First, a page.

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also agreed to a price reduction that (1) capped snow service charges at 10,000 square feet per location, and (2) increased the snowfall threshold required before rural stores would be serviced. (East Coast and National Counterclaim, Ex. 25 to Pl.'s 56.1, hereinafter " Counterclaim" , ¶¶ 30, 32-34.) Even with these concessions, on February 18, 2009, Family Dollar demanded a 20% further reduction in the price of snow plow services being provided from SMS, asserting that it was " imperative that Family Dollar gets our spend [sic] adjusted to a more realistic level for the balance of this winter season." (February 18, 2009 e-mail from Family Dollar Senior Sourcing Manager Bryan Rothmeyer to Levadnuk and Hackney, Ex. 30 to Pl.'s 56.1.) In March 2009, a Family Dollar employee informed Levadnuk that he had instructed employees to discount SMS's snow removal invoices by 20%, citing " the implications of a single [Family Dollar] store paying $21,000 in one month for snow removal." (March 17, 2009 e-mail from Hackney to Levadnuk and Rothmeyer, Ex. 30 to Pl.'s 56.1.)

F. Negotiations for 2009-2010 Snow Season

In April 2009, SMS told Defendants that SMS planned to renew its contract with Family Dollar for 2009-2010 and to issue Family Dollar a rebate on snow removal services. (Counterclaim ¶¶ 36-37.) At some point on or before April 27, 2009, Plaintiff alleges, in a phone conversation with Rothman, Ben-Yashar agreed that Defendants would accept a lower payment from SMS than what Defendants had invoiced, would pay all open subcontractor invoices, and would issue a $1,000,000 rebate/credit to Family Dollar in exchange for renewal of National's Affiliate Agreement (with lowered pricing terms) for the next snow season. (Pl.'s Addnl. ¶ 34; April 27, 2009 e-mail from Rothman to Ben-Yashar, Ex. 21 to Pl.'s 56.1; September 23, 2009 e-mail from Rothman to Ben-Yashar, Ex. KK to Defs.' 56.1; Counterclaim ¶¶ 37, 39.) Plaintiff asserts that Defendants actually " had no intention" of performing this agreement, but represented that they intended to perform it. (Pl.'s Addnl. ¶ 34.)

On April 27, 2009, Ben-Yashar wrote in an e-mail to Rothman that Defendants would provide the proposed rebate subject to (1) confirmation of SMS's renewed snow removal contract with Family Dollar; (2) signed renewal of the contract between SMS and National; and (3) confirmation that Family Dollar received a rebate from SMS before " I [Ben-Yashar] give my 1 Million." (April 27, 2009 e-mail from Ben-Yashar to Rothman, Ex. 21 to Pl.'s 56.1.) SMS and Family Dollar modified their snow removal services agreement by a written addendum (" Addendum D" ) on July 7, 2009, which provided that SMS would give Family Dollar $1,163,496.60 in service credits and a check for $400,000. (Addendum D, Ex. E to 2d Am. Compl., at ¶ 12; Hackney Dep. 28:11-16, 34:14-18, 37:9-13.) Addendum D also extended SMS's provision of snow removal services to Family Dollar through May 1, 2010 under a " bucket" pricing scheme. (Addendum D ¶¶ 2, 14.) According to Rothman, SMS " relied upon [Defendants'] promise to fund the [$1,000,000] rebate [to Family Dollar] when we [SMS] entered into the [Addendum D] agreement with Family Dollar, which addendum you [Ben-Yashar] reviewed and agreed to in advance of our execution of the same." (September 23, 2009 e-mail from Rothman to Ben-Yashar, Ex. KK to Defs.' 56.1.)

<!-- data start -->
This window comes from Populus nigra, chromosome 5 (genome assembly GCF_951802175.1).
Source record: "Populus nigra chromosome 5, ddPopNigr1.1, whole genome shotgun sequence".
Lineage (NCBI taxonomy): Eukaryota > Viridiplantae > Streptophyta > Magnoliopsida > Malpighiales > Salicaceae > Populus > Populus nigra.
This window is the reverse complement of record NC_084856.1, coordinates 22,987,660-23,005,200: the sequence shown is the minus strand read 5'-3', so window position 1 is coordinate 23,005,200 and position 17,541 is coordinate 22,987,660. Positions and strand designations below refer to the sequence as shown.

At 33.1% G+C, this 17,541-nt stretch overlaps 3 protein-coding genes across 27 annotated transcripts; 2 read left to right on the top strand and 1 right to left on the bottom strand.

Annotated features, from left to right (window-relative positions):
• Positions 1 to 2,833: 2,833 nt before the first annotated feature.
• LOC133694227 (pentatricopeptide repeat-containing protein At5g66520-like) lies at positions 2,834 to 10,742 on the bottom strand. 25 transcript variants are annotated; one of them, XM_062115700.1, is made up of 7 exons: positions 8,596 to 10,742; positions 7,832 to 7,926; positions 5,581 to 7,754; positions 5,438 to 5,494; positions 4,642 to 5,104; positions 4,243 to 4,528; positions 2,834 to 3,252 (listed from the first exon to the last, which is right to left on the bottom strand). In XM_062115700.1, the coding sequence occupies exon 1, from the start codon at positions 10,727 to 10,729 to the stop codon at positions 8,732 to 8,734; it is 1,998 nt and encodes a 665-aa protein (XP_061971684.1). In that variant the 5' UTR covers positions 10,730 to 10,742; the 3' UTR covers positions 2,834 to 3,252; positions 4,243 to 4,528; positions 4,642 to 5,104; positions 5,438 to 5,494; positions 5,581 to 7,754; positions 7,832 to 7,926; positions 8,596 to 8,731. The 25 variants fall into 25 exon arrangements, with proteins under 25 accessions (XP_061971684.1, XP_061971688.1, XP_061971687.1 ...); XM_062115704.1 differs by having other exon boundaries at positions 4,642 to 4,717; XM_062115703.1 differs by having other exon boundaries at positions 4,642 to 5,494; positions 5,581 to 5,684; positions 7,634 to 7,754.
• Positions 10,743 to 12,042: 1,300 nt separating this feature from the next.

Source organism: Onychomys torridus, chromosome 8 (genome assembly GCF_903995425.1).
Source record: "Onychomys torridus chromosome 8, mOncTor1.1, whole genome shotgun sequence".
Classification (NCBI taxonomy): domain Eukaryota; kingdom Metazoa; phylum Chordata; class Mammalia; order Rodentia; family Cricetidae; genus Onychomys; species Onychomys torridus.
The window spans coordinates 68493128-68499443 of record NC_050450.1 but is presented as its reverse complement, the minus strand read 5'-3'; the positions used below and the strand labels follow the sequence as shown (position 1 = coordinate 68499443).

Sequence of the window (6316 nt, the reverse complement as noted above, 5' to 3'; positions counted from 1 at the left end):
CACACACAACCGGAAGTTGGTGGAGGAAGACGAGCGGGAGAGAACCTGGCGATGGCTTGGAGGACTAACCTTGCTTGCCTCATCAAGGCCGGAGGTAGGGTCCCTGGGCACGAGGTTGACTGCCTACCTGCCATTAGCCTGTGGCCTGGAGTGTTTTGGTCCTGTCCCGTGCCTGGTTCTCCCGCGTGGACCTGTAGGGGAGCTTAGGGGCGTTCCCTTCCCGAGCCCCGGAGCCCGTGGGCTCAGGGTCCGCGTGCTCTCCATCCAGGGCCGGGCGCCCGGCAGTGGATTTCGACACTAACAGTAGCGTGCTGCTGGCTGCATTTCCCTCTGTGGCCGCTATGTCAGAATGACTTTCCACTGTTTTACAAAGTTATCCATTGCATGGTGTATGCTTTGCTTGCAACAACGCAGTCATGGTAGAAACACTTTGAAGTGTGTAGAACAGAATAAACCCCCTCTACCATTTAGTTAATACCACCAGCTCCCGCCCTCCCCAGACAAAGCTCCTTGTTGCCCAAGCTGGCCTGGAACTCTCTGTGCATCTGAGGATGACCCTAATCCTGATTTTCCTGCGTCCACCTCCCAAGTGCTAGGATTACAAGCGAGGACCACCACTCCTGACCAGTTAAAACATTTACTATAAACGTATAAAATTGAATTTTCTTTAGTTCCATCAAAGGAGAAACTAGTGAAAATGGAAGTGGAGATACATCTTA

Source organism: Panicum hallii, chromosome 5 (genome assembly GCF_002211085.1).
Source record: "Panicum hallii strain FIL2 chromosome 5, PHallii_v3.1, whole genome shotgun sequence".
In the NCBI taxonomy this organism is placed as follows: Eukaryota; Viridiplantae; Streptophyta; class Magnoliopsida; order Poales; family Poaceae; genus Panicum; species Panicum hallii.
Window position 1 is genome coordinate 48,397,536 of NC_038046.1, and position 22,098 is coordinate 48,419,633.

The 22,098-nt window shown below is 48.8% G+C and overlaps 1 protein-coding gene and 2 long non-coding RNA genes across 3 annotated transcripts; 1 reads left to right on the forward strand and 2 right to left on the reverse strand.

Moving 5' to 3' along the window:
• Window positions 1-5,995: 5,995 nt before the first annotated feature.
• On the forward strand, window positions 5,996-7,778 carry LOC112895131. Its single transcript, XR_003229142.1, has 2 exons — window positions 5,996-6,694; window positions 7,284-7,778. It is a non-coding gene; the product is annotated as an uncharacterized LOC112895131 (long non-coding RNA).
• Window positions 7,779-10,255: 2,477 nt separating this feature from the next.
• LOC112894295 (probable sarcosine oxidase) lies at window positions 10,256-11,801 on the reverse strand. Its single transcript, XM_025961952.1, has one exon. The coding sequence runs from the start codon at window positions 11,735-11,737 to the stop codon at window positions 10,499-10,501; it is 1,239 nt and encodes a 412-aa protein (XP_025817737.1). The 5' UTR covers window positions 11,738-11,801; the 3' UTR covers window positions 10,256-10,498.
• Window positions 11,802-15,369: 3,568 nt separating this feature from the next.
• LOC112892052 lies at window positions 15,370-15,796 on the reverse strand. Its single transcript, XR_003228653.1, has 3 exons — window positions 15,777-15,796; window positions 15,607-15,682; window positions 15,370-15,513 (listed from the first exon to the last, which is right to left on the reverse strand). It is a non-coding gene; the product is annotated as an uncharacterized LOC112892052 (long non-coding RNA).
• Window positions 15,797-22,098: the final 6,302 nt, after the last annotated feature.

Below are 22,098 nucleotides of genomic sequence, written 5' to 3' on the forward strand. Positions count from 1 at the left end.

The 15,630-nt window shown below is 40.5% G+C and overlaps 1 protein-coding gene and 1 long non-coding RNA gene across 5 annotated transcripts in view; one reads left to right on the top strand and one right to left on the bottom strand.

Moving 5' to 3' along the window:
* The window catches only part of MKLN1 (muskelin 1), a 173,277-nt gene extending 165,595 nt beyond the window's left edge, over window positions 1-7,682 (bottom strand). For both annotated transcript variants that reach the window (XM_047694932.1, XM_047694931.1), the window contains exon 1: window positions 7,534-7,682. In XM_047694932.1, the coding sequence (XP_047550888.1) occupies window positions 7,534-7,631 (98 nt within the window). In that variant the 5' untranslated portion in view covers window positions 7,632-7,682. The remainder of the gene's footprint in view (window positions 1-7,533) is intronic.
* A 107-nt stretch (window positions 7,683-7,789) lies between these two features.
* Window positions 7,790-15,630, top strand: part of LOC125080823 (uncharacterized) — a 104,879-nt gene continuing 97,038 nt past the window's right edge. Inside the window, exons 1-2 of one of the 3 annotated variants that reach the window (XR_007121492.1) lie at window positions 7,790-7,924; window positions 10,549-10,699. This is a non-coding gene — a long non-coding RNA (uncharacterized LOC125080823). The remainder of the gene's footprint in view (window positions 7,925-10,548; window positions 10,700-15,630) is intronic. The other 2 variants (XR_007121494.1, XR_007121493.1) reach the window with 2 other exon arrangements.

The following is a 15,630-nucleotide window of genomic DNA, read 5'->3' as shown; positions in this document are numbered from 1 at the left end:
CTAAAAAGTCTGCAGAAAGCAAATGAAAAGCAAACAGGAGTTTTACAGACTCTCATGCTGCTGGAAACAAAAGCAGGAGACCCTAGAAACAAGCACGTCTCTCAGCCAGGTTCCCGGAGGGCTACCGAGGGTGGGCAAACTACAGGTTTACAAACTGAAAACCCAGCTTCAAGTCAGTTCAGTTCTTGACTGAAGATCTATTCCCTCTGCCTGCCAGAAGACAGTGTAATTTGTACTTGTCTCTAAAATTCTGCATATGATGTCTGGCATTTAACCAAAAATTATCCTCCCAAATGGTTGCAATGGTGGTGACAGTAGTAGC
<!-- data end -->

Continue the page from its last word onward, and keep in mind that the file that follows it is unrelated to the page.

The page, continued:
Defendants assert that Ben-Yashar's agreement to the proposed renewal deal was always conditional, and that Plaintiff's claim that Defendants " had no intention" to perform the agreement is inaccurate. (Defs.' Reply ¶ 34.) Ben-Yashar e-mailed

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Rothman several times between April 2009 and September 2009 to lay out his conditions for offering a rebate to Family Dollar before Ben-Yashar ultimately rejected the renewal deal. (April 27, 2009 e-mail from Ben-Yashar to Rothman, Ex. 21 to Pl.'s 56.1; September 18, 2009 e-mail from Ben-Yashar to Rothman, Ex. 35 to Pl.'s 56.1.) In an e-mail as late as September 18, 2009, Ben-Yashar told Rothman that the two of them still " ha[d] to make a decision" about any potential rebate, outstanding billings and a possible joint venture between SMS and National for 2009-2010. (September 18, 2009 e-mail from Ben-Yashar to Rothman.) Ben-Yashar warned that if his conditions were not met, " there is no rebate, [and] I will send you ... the full final bill and expect payment." ( Id. ) On September 30, 2009, Ben-Yashar refused to renew the Affiliate Agreement between SMS and Defendants. He also demanded payment from SMS for the full amount of Defendants' outstanding billings. (Defs.' Reply ¶ 35; September 30, 2009 e-mail from Ben-Yashar to Rothman, Ex. 36 to Pl.'s 56.1.)

G. Defendants as Alter-Egos

Ben-Yashar is the President and Treasurer of East Coast, owner of 50% of East Coast's capital stock, and one of two members of East Coast's Board of Directors. His wife, Deganit Ben-Yashar, owns the remaining East Coast stock, and is the only other member of its Board. (2d Am. Compl. ¶ 5.) At his deposition, Ben-Yashar was " not sure" whether he was sole owner of East Coast, or whether his wife was also an owner, because " [t]he lawyers did it." (Ben-Yashar Dep. 9:24, 10:1-6.) Ben-Yashar is also the President and sole Board Member of National, and he owns 100% of National's capital stock. (2d Am. Compl. ¶ 5.) Ben-Yashar was paid a salary by East Coast " in the neighborhood of $100,000." (Ben Yashar Dep. 14:13-21.) East Coast also paid Ben-Yashar's entire cell phone bill and his expenses for business travel. (Ben-Yashar Dep. 17:1-22.) Ben-Yashar testified that East Coast paid for " most of my fuel" for the car he drives,[8] and for his car insurance. (Ben-Yashar Dep. 18:2-8.) (Another one of Ben-Yashar's business entities paid for the cost of the car itself. (Ben-Yashar Dep. 18:9-12.))